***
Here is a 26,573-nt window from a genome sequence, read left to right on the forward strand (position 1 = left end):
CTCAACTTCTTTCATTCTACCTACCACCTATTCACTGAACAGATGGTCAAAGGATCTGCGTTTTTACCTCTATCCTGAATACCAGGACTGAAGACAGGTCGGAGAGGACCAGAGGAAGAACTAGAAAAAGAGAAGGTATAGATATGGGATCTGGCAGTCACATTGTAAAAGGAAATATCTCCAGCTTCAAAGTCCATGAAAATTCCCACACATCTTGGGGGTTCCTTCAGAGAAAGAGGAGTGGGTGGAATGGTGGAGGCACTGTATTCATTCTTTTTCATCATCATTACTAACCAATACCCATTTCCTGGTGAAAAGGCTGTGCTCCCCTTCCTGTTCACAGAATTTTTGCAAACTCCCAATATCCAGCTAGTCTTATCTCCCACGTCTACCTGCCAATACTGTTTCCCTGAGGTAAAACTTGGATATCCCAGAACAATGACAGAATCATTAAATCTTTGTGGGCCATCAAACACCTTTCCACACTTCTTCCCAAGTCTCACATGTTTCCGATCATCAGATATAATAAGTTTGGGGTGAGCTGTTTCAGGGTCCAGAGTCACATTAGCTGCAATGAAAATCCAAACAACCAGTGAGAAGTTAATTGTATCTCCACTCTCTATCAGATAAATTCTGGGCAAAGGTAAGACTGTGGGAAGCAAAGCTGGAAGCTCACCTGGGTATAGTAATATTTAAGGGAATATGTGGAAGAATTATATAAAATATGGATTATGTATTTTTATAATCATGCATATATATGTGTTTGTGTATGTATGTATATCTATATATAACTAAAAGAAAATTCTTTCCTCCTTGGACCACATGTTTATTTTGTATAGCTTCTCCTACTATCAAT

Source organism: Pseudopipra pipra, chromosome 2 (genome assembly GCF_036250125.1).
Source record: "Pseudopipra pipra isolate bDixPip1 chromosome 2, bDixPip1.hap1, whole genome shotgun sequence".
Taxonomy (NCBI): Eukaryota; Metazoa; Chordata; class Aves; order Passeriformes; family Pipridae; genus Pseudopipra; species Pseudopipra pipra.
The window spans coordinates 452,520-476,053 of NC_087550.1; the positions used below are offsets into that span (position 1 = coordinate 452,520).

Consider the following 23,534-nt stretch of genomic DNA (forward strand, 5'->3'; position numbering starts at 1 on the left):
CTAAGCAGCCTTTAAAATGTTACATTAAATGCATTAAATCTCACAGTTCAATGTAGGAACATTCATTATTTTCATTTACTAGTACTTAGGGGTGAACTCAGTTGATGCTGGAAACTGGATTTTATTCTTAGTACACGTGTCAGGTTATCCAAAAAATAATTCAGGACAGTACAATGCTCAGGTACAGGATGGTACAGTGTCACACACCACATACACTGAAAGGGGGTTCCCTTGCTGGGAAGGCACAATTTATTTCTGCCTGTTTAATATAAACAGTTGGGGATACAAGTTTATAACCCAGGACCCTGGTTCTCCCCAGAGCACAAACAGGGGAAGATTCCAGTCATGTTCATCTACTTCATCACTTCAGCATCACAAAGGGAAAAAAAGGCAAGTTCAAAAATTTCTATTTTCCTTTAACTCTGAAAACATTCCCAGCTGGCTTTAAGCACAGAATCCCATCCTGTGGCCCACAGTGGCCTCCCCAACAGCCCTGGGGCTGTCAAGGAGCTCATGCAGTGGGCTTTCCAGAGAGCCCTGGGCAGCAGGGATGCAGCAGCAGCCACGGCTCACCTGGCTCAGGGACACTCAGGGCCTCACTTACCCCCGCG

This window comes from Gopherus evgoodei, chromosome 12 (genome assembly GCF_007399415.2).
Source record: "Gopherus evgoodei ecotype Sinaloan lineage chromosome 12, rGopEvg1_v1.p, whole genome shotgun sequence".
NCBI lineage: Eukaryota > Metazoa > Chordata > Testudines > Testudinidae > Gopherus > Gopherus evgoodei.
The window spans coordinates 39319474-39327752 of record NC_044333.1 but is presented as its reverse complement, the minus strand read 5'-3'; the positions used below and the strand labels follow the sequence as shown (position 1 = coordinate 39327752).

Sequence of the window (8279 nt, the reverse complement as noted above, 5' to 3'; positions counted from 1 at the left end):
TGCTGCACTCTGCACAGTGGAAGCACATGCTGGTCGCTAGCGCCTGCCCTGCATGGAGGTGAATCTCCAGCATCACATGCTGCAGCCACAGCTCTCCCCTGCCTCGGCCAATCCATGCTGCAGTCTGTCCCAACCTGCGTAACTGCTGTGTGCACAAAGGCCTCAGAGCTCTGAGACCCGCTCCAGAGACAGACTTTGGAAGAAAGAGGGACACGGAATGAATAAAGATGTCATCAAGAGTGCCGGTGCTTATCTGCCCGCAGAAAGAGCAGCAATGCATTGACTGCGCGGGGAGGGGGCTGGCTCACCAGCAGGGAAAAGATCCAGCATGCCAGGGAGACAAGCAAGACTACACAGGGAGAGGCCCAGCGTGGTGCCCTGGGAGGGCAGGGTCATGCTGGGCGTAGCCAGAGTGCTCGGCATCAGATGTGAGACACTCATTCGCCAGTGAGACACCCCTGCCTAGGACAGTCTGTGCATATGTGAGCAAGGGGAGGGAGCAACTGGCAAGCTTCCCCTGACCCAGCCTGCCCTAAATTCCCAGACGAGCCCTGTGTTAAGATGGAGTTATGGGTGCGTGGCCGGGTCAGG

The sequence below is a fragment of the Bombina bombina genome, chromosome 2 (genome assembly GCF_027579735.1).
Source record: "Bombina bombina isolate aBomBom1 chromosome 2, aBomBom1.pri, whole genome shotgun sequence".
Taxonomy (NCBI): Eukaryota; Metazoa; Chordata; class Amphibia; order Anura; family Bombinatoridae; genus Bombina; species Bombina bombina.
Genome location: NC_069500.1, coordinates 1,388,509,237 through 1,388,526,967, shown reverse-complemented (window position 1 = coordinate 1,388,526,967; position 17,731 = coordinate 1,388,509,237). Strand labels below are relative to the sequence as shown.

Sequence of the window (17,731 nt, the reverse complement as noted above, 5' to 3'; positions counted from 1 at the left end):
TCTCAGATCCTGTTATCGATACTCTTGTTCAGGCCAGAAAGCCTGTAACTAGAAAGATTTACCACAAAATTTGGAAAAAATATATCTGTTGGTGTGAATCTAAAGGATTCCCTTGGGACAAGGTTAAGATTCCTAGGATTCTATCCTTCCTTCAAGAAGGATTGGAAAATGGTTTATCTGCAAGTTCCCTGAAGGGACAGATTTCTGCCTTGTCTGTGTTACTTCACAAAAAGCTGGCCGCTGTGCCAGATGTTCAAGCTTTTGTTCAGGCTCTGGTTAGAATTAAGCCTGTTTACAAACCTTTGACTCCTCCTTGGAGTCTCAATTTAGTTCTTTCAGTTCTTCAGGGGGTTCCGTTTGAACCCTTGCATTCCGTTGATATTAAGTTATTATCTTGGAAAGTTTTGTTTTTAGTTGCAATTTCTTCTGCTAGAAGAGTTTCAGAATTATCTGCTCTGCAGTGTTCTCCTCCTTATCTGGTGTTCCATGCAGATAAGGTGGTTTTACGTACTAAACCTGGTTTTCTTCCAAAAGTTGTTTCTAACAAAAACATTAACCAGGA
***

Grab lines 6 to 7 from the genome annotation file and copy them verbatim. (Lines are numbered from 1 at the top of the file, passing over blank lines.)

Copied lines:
The window spans coordinates 452,520-476,053 of NC_087550.1; the positions used below are offsets into that span (position 1 = coordinate 452,520).

Consider the following 23,534-nt stretch of genomic DNA (forward strand, 5'->3'; position numbering starts at 1 on the left):